On June 1, 2020, the keel was laid down for the newest ship of the Dutch shipping company Oceanwide Expeditions, the “M/V Janssonius”. The traditional shipbuilding event, which marks the official “birthday” of a ship, took place in the Brodosplit shipyard in Split, Croatia, and celebrates the official start of construction of the “Janssonius”. Apart from the maiden voyage, which is planned for “Janssonius” in late summer 2021, the keel laying is one of the most important dates in the life of a ship.
“Janssonius” and her upcoming program
The “Janssonius” is designed in the same way as the last ship of the Dutch, the “Hondius”, and will be a Polar Class-6 ship with a passenger capacity of 170 people in 80 cabins and a crew of 72 people, which includes hotel staff, ship crew and expedition leaders. After the launch of the “Janssonius” next year, she will start her journeys in the Antarctic season.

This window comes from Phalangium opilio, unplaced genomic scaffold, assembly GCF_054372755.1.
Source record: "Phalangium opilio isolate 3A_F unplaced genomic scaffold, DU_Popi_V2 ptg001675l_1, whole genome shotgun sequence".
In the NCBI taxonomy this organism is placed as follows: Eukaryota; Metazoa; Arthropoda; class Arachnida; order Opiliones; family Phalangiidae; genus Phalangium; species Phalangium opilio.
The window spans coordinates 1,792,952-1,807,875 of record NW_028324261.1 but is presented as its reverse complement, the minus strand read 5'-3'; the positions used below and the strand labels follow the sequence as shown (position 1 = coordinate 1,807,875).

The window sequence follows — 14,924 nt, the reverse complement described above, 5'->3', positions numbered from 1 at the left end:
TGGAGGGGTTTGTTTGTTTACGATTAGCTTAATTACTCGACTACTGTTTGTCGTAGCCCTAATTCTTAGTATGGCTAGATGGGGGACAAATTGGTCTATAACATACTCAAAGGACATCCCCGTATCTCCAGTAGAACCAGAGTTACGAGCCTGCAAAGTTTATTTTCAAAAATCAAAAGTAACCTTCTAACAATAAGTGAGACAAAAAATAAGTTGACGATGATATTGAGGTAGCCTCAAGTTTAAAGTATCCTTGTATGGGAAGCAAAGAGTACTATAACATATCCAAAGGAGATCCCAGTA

The importance of keel laying
A keel laying traditionally describes the placement of a keel, the most important front and rear section of the ship’s frame, which connects the bow to the stern. However, since modern ships such as the “Janssonius” are usually built from prefabricated modules and blocks, the ceremony more often describes the first joining of these components or lowering the first module into the dock. For this reason, it is often referred to as “keel authentication”, as some blocks may have been built months before.
Founder and shareholder Wijnand van Gessel, COO Mark van der Hulst and other key members of Oceanwide Expeditions and Brodosplit shipyard took part in the “Janssonius” keel laying ceremony.
Heiner Kubny, PolarJournal